The Buddhas and prayer places decorated with a minimalist touch, properly appeasing their religion without any attempts at vanity or being ostentatious. A few other souls shared the site with me on this afternoon. In fact, I didn’t use the main stairway since it seemed a place for the monks of the order, I took the hobbit door off to the side for an unhurried and relaxing stroll upwards. Which lead directly to a collection of statues on the hill. Spring means that the flora erupts in fresh shoots and blossoms, helping to further obscure the city with new growth and scent the air with a natural perfume. No need to rush, the city could wait, the college could wait, whatever plans for the day could wait.
It is not a big park, not really, but tucked behind its own walls and abutting the Ming Walls of the city it offers up a simple solace so often lacking from major urban centres.
In addition to the aforementioned statues, the paths opened up a stupa atop the peak of the place, dedicated to a monk of some renown. Plus from the apex the whole of Xuanwu Lake unfolded before me, just the other side of the ancient fortifications used in defence of the city. Today, the lake swarmed with canoes and catamarans, kites and birds. Too far to hear the noise of the lakeside revellers, it was apparent how lively it gets on beautiful days.
Purple Mountain pressed higher still into the heavens to the north and east, further off yet likely just as lively with visitors both local and foreign.
The trip down the mountain looped around into the shadow of the city walls, but as I am loathe to backtrack I continued onwards and received a reward, a tunnel through the mountain with many statues of various icons of Buddhism in the darkened passageway. An exchanged “Nihao” with a monk and guest heading in the other direction, their laughter at my greeting and pronunciation highlighting how just a short walk from where I currently live, Nanjing remains mostly foreigner-free. Living and teaching English, with Nanjing University and its plethora of international students, I can forget how rare a sighting a Caucasian can be – although memories of Binhai remind of how distinctively I can stick out too.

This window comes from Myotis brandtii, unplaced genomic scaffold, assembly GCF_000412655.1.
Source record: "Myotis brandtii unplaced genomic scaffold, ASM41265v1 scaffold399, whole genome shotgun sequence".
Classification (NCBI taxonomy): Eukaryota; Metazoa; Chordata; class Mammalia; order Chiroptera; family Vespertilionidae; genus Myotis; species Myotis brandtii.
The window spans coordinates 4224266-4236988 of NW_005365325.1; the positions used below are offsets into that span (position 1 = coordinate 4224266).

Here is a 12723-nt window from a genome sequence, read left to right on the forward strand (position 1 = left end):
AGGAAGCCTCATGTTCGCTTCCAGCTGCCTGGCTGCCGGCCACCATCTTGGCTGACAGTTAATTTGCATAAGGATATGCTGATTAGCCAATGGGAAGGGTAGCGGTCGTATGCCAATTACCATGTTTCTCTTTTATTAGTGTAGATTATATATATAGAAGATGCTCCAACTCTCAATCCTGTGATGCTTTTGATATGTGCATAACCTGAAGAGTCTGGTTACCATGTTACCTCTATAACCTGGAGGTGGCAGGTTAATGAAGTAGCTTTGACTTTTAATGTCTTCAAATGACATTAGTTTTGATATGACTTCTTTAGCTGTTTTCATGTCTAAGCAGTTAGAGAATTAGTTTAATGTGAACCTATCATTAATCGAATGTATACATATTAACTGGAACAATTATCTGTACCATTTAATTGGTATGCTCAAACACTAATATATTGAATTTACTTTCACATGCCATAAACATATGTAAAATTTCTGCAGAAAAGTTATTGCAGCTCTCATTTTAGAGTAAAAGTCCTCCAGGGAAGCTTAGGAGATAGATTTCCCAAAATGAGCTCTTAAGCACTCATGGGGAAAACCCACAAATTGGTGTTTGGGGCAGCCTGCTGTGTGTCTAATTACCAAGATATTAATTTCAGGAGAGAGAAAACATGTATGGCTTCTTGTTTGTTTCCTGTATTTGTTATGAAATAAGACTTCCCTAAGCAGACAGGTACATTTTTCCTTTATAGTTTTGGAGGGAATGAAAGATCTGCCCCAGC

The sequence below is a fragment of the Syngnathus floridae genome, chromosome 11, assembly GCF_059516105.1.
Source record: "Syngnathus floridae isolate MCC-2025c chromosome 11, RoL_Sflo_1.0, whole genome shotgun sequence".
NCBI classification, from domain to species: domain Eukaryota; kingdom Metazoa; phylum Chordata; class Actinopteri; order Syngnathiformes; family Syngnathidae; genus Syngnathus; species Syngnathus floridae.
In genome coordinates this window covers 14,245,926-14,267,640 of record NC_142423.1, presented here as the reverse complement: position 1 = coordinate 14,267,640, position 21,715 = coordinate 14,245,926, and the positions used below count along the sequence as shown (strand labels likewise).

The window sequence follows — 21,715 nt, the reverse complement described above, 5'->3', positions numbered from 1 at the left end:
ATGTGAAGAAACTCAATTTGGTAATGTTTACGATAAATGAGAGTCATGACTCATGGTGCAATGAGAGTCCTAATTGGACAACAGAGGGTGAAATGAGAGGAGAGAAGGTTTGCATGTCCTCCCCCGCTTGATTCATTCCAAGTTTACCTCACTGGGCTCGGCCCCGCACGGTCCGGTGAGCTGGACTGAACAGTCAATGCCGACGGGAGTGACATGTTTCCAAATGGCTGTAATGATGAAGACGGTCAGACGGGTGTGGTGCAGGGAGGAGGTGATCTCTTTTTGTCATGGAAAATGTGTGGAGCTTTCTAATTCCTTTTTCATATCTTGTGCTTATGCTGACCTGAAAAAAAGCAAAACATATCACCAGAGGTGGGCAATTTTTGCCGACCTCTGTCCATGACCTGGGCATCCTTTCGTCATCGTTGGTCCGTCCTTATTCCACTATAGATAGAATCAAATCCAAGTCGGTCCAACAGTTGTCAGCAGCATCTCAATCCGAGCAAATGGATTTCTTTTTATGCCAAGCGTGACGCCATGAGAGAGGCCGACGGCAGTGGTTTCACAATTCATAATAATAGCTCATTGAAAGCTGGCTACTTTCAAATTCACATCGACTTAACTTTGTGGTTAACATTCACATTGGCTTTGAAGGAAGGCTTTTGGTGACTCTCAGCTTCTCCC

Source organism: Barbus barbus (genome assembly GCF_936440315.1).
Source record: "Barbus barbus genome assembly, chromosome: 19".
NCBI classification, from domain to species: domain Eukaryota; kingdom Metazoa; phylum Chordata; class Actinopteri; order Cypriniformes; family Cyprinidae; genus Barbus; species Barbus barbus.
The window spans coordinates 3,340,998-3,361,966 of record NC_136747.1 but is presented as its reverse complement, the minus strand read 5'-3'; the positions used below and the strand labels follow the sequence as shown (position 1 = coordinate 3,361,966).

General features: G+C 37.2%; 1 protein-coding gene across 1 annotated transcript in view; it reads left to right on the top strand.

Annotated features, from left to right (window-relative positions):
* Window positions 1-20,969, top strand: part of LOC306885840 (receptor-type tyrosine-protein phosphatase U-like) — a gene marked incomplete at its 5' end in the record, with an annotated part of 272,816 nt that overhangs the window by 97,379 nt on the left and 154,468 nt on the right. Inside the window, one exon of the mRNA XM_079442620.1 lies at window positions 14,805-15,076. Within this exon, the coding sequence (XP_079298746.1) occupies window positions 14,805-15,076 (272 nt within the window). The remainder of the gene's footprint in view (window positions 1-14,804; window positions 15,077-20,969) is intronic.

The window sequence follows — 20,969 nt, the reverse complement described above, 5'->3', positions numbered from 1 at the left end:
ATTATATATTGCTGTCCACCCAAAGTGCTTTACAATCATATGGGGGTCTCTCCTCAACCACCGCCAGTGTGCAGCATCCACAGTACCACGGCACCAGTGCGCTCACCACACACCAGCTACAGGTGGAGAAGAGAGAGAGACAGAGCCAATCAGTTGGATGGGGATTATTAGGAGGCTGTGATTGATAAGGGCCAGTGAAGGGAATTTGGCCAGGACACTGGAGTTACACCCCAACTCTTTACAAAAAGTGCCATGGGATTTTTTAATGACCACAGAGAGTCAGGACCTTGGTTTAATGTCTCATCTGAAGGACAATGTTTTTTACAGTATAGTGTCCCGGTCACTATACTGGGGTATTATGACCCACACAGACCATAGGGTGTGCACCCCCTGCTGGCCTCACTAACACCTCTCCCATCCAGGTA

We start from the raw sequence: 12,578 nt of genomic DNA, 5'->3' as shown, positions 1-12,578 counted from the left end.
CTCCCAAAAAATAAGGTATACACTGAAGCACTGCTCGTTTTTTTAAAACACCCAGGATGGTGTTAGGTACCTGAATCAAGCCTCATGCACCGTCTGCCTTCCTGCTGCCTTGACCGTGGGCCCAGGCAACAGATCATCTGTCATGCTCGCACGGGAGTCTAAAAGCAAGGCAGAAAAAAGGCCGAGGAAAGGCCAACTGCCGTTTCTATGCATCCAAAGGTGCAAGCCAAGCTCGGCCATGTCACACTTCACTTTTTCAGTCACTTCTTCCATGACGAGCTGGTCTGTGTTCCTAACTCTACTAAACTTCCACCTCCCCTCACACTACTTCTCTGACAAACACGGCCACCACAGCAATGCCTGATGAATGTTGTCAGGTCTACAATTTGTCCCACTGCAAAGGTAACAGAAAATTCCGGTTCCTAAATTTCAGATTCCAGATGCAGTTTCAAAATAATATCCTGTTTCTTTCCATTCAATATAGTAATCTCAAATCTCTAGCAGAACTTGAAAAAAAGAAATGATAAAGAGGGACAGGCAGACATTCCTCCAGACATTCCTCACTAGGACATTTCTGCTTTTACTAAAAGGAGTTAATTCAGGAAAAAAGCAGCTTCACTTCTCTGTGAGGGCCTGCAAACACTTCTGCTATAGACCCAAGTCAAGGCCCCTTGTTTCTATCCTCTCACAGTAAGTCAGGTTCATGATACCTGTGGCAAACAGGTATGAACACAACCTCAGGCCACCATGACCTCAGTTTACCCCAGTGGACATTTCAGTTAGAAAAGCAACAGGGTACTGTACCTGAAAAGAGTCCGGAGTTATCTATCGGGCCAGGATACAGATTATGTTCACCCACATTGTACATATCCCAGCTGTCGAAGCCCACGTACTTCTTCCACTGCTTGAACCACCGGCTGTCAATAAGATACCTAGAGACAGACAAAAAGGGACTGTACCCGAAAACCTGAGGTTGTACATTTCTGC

Heading back down the path, I find the stairwell that delivers me back into the monks’ quarters and I realize I’m not finished with this place yet. It’s too peaceful, too relaxing, too much a break from the noise and the norm around the college and the university. I double back, looping up the hill once more while aging muscles burn and complain, only to be rewarded by sprawling out in the sunlight under a pagoda, a breeze blowing off the water, across from an off-duty security guard. That or he really wanted to make sure that pagoda remained in place (and offering shade). I dozed for a while, before unhurriedly continuing to explore some paths I opted not to take on the first circuit of the grounds. Discovering, in the process, some truly devout people repeatedly prostrating themselves for some spiritual reason beyond my limited theology.
For me, this park with its natural solitude and simple buildings granted me precisely what I didn’t realize I needed when I set out this morning. A beautiful, scenic spot tucked away from the hustle and clamour of the city. A place to rest my head and eyes, my mind and spirit. To slough off the unessential pressures and insecurities of continuing to find my own path and own pace in this world.
To just be.